It's that time again! For the fourth year running, I have yet to develop any real critical faculties, but I just about have the energy to dress up in ridiculous costumes, so here comes my top 15 for the year 2018! I've managed a total of 156 theatre trips this year, across three countries, in cities as diverse as London, New York, Amsterdam, Bristol, Liverpool, Manchester, Oxford, and erm... Newbury, so I think I'm doing okay. I'll probably cut back on the overseas trips a little in 2019 though.
15. Sylvia (Old Vic)
I was very fortunate to go to a reasonably late performance of this one so actually got to see the entire show and I really LOVED what I saw. Don't let anyone tell you it's some kind of British sub-Hamilton affair, it's just about the most London thing I've ever seen in my life and I look forward to its return.
14. Beginners (Unicorn Theatre)
Just a really beautiful thing. Just a really really beautiful thing.
13. The Inheritance (Young Vic)
Okay, it had its flaws, which prevented it from getting much higher in my list, but it was still a great day out; funny, moving, with an devastatingly beautiful finale to Part 1 and an incredible performance from Kyle Soller.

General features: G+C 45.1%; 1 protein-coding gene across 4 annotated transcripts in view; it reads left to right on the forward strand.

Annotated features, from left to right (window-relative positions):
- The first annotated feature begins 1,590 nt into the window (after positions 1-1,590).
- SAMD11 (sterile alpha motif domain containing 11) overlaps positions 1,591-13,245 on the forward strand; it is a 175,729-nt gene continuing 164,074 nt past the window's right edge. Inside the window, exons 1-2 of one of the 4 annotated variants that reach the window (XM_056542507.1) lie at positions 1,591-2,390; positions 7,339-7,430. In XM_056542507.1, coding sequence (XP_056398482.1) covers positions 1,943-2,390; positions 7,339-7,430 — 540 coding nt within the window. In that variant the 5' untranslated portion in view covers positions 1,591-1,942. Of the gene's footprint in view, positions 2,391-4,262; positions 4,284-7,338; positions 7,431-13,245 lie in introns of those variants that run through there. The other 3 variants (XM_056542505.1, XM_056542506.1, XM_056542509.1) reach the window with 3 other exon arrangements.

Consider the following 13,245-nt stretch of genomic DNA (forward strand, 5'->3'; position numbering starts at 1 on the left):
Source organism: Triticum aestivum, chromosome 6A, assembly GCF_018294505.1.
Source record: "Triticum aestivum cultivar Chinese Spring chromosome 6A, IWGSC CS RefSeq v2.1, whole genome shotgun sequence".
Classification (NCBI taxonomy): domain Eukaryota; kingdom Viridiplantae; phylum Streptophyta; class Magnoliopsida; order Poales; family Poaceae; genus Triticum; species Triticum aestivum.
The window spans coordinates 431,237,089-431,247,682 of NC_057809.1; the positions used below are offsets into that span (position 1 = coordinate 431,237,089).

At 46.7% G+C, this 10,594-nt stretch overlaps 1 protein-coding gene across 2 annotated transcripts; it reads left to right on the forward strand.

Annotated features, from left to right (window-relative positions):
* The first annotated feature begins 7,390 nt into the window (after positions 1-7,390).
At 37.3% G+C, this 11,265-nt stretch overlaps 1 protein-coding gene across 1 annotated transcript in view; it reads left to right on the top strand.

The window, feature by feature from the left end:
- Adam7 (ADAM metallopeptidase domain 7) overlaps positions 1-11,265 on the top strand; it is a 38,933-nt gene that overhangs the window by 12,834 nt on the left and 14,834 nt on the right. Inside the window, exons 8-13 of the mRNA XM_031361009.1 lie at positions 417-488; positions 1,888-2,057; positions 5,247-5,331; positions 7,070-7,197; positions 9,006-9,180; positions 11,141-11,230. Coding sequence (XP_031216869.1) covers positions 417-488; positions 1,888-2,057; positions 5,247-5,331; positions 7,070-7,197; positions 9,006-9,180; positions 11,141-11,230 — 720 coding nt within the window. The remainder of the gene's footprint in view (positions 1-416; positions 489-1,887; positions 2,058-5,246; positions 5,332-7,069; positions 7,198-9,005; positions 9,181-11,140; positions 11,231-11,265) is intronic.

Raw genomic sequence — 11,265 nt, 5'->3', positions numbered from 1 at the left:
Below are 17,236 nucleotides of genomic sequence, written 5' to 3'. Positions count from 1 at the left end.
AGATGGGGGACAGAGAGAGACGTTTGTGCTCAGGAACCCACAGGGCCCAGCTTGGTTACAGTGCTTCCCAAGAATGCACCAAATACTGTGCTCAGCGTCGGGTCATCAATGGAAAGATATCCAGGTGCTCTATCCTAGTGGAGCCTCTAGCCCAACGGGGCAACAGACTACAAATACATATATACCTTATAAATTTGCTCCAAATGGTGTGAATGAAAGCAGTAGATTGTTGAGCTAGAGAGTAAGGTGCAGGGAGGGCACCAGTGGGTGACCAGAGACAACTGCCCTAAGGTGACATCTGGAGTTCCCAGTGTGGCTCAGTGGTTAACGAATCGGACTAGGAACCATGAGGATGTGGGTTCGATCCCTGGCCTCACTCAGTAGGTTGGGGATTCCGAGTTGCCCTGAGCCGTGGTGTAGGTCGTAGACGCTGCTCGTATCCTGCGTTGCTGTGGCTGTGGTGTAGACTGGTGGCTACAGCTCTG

12. Emilia (Shakespeare's Globe)
When a play leaves you wanting to burn the world to the ground so you can be a part of growing it anew and getting it right this time, then the playwright has probably done something right.
11. Twelfth Night (Young Vic)
I don't think it's great for Shakespeare that the best Shakespearean productions this year have been hacked down to half the usual length and stuffed with songs, but it's great for audiences. What a great production for Kwame Kwei-Armah (who got me an extra point at the National Theatre Christmas quiz!) to kick off his reign with.
10. The York Realist (Donmar Warehouse)
Look, I like weird stuff, but I also like really quietly beautiful plays. You don't need flash when you've got such perfect emotional truth.
9. Six (Rose Theatre Kingston)